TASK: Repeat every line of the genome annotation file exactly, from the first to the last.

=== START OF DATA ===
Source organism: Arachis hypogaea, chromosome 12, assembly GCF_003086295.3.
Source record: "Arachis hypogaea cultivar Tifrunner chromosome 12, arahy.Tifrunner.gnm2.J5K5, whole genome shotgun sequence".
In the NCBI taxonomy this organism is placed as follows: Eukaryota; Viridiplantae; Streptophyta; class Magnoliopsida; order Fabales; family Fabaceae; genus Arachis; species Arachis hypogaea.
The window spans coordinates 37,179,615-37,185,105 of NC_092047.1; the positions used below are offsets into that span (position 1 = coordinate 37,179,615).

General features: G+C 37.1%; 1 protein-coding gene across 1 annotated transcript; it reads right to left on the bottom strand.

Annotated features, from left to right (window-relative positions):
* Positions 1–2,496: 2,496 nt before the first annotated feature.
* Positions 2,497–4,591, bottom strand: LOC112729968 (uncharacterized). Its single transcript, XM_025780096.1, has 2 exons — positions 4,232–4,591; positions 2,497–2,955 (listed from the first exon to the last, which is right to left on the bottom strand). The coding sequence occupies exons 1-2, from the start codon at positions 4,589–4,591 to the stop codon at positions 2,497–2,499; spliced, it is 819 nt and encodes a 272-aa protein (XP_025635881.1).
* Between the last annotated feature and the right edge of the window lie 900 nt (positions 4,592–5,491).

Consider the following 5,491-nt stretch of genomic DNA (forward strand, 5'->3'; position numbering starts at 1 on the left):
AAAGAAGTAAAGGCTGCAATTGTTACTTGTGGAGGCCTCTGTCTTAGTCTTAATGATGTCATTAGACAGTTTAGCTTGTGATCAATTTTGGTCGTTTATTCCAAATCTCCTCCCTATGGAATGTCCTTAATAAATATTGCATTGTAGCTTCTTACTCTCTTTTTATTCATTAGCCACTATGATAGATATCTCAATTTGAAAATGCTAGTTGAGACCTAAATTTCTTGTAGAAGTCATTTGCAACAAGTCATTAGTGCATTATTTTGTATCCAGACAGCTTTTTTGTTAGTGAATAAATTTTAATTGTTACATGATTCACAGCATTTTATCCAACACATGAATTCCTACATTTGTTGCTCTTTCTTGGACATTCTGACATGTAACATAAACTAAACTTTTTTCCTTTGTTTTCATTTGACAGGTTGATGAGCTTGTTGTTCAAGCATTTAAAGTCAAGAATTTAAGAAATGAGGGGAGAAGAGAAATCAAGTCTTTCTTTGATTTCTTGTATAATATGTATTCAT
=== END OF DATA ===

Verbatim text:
Source organism: Arachis hypogaea, chromosome 12, assembly GCF_003086295.3.
Source record: "Arachis hypogaea cultivar Tifrunner chromosome 12, arahy.Tifrunner.gnm2.J5K5, whole genome shotgun sequence".
In the NCBI taxonomy this organism is placed as follows: Eukaryota; Viridiplantae; Streptophyta; class Magnoliopsida; order Fabales; family Fabaceae; genus Arachis; species Arachis hypogaea.
The window spans coordinates 37,179,615-37,185,105 of NC_092047.1; the positions used below are offsets into that span (position 1 = coordinate 37,179,615).

General features: G+C 37.1%; 1 protein-coding gene across 1 annotated transcript; it reads right to left on the bottom strand.

Annotated features, from left to right (window-relative positions):
* Positions 1–2,496: 2,496 nt before the first annotated feature.
* Positions 2,497–4,591, bottom strand: LOC112729968 (uncharacterized). Its single transcript, XM_025780096.1, has 2 exons — positions 4,232–4,591; positions 2,497–2,955 (listed from the first exon to the last, which is right to left on the bottom strand). The coding sequence occupies exons 1-2, from the start codon at positions 4,589–4,591 to the stop codon at positions 2,497–2,499; spliced, it is 819 nt and encodes a 272-aa protein (XP_025635881.1).
* Between the last annotated feature and the right edge of the window lie 900 nt (positions 4,592–5,491).

Consider the following 5,491-nt stretch of genomic DNA (forward strand, 5'->3'; position numbering starts at 1 on the left):
AAAGAAGTAAAGGCTGCAATTGTTACTTGTGGAGGCCTCTGTCTTAGTCTTAATGATGTCATTAGACAGTTTAGCTTGTGATCAATTTTGGTCGTTTATTCCAAATCTCCTCCCTATGGAATGTCCTTAATAAATATTGCATTGTAGCTTCTTACTCTCTTTTTATTCATTAGCCACTATGATAGATATCTCAATTTGAAAATGCTAGTTGAGACCTAAATTTCTTGTAGAAGTCATTTGCAACAAGTCATTAGTGCATTATTTTGTATCCAGACAGCTTTTTTGTTAGTGAATAAATTTTAATTGTTACATGATTCACAGCATTTTATCCAACACATGAATTCCTACATTTGTTGCTCTTTCTTGGACATTCTGACATGTAACATAAACTAAACTTTTTTCCTTTGTTTTCATTTGACAGGTTGATGAGCTTGTTGTTCAAGCATTTAAAGTCAAGAATTTAAGAAATGAGGGGAGAAGAGAAATCAAGTCTTTCTTTGATTTCTTGTATAATATGTATTCAT